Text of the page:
A PayPal-run promotion provided a measurable mobile payments boost for Van Leeuwen Ice Cream Artisans, suggesting there's an appetite for a type of mobile payment that rival companies like Square have abandoned.

"It was one of the best days we've ever had for PayPal," said John Okon, general manager of Van Leeuwen, which has locations in Manhattan, Brooklyn and Los Angeles, adding the "National Ice Cream Day" offer on Sunday, July 20, boosted PayPal mobile payments to 5% of sales, up from the typical 3%.

The results suggest there's some life for a form of mobile payment that other companies such as Square have dumped. Though PayPal describes its app's feature as an "order ahead" function, it requires consumers to first visit a store to check in and place an order. Square, by contrast, scrapped this model for an order-ahead app that lets users place orders before they arrive at the merchant's location.

While more detailed information on the consumers who responded to the offer wasn't yet available, the promotion was successful in drawing people to adopt mobile payments, Okon said. "It's a great forward-thinking way to do business … so we're expecting more use in the future," he said.

To mark "National Ice Cream Day," an unofficial event that dates to the Reagan Administration, PayPal urged consumers to use their PayPal apps to check into ice cream stores and get a $5 discount. Other PayPal merchants participating in the event included Chikalicious Desert Club, Chocolate Bar, M'o Gelato, Victory Garden NYC, Mia Chef Gelateria and Albero Dei Gelati. PayPal did not comment on the results of the promotion.

PayPal users were able to open the payments app to check in and see a location-based offer for a discount at the nearby ice cream store. The consumer could then purchase an ice cream and receive it at the point of sale.

Van Leeuwen has accepted mobile payments via a PayPal and the mobile point of sale vendor ShopKeep partnership for about three months, and the store's Manhattan location is ahead of the other locations in mobile payment revenue, Okon said.

PayPal and ShopKeep conducted a similar test of the check-in model of payment at a New York film festival in late 2012. The test produced hundreds of transactions, though ShopKeep had hoped it would have produced thousands. ShopKeep did not return a request for comment for this article by deadline.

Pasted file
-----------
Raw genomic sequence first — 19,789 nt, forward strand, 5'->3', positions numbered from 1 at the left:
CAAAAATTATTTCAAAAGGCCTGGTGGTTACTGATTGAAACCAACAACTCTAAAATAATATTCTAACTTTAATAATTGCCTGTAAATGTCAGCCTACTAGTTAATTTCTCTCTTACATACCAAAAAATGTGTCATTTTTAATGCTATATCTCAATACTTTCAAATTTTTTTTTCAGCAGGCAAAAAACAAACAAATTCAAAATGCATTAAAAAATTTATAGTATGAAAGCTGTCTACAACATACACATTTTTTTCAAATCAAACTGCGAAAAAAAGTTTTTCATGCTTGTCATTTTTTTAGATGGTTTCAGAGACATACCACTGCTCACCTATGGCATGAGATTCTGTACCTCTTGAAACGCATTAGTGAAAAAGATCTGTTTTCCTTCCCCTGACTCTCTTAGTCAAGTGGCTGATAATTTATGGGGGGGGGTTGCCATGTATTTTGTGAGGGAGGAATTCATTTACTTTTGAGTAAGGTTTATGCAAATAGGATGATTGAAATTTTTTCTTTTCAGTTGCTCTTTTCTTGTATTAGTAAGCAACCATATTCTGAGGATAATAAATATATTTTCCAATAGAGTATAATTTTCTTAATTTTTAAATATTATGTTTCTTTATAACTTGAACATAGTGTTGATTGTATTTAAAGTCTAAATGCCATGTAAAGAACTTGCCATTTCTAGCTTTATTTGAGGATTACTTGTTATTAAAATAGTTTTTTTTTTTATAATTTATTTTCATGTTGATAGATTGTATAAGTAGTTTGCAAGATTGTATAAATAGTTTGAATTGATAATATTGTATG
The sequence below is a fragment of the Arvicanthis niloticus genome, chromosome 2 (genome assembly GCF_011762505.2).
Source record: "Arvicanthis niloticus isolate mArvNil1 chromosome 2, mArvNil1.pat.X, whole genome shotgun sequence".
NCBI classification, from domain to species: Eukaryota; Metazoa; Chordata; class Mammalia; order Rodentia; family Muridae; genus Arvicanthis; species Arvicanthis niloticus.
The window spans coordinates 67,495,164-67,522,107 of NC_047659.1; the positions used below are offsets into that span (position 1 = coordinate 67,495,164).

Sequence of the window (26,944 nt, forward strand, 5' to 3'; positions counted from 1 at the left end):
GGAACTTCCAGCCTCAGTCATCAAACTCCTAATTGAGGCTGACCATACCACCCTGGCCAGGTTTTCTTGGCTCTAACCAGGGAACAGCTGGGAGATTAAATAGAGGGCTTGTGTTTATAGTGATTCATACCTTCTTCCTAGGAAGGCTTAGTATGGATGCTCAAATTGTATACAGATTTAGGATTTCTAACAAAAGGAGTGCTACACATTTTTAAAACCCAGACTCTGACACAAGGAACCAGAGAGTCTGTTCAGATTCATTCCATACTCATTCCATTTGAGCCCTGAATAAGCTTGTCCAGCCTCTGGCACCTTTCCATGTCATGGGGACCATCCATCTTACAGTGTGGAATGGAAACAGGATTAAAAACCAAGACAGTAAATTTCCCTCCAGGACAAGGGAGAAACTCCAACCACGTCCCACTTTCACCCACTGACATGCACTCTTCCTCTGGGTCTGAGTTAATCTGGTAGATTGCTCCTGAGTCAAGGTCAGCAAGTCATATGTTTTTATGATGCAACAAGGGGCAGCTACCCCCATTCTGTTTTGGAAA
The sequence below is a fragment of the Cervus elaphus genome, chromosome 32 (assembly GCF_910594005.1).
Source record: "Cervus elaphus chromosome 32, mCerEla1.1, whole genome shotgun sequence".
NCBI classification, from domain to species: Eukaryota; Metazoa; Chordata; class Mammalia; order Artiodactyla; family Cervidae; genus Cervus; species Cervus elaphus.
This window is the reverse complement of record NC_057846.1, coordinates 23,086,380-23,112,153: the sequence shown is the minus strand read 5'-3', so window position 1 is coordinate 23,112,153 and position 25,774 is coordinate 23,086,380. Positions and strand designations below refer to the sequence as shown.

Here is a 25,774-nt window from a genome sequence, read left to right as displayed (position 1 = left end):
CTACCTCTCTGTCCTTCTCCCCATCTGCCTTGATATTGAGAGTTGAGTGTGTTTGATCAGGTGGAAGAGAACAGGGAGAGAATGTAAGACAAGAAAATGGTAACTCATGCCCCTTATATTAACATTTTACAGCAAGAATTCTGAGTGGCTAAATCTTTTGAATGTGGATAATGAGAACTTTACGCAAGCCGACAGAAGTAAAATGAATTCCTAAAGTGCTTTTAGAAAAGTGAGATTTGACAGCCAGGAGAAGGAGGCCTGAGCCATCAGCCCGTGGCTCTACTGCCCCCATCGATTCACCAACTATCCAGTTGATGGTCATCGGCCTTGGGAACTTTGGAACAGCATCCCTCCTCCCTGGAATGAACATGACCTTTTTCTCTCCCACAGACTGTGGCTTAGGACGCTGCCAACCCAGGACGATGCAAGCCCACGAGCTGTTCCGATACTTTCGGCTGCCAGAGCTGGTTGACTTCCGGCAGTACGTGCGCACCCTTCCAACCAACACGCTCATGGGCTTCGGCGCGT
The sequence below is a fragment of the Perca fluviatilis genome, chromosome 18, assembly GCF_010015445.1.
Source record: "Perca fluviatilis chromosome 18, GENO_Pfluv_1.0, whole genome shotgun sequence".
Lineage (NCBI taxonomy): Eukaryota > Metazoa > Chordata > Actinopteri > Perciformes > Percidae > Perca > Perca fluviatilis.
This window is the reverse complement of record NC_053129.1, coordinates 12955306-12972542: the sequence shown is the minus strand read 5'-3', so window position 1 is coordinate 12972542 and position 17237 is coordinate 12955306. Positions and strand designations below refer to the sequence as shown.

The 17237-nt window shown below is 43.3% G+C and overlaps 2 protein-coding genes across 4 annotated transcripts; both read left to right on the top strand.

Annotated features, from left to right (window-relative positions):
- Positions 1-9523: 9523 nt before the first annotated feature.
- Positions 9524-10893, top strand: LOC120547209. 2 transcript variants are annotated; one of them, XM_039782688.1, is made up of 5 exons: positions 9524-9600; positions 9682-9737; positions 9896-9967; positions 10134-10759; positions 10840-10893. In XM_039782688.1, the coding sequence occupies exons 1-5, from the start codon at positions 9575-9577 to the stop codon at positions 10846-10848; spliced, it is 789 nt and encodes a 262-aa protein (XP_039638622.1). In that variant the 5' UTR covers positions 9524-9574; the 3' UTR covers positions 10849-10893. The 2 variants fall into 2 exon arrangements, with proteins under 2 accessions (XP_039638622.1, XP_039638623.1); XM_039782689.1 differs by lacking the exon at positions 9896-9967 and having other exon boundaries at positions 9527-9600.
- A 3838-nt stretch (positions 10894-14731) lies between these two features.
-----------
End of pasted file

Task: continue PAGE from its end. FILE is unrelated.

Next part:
Nevertheless, "people who used it used it multiple times," ShopKeep CEO Jason Richelson told PaymentsSource after the 2012 test. "We definitely had a lot of fun with it."

The music festival test was focused on people who were already at the event and wanted to try a new way to pay. The ice cream day test, by contrast, was designed to attract "people who may not have come in otherwise" and were attracted by a location-based offer appearing in the PayPal app, Okon said.

The payment process is designed to be painless for the consumer, said Gita Chandra, a spokesperson for PayPal. "The payment for the offer goes through just like any other payment, the consumer doesn’t exit the PayPal account, which is nice."

Okon said the technology has worked well for Van Leeuwen stores, but there was a slight learning curve for the staff.

"At first the staff was a little confused as to how to use the app," he said. "They weren't sure if they were supposed to collect money from the consumer. But it was a quick learning experience. The process is pretty self-explanatory."

Van Leeuwen has not marketed mobile payments outside of the PayPal app, Okon said. "It allows PayPal to advertise for us by sending notices out," he said.

PayPal has also used ice cream to attract spending with the U.K. launch of its PayPal Here mobile card reader. The Greedy Goat, a London-based goat's milk ice cream vendor, was among the first merchants to use PayPal's device in the U.K.

The latest ice cream promotion gives PayPal a chance to publicize mobile payments directly to consumers via PayPal's app. In a recent column in PaymentsSource, Euromonitor International Analyst Michelle Evans argued that perks embedded in the mobile payment app can entice consumer adoption.

Beyond the successful Starbucks mobile app, consumer mobile payment adoption has been slow, though PayPal notes that Forrester predicts mobile payment activity will reach $90 billion by 2017.

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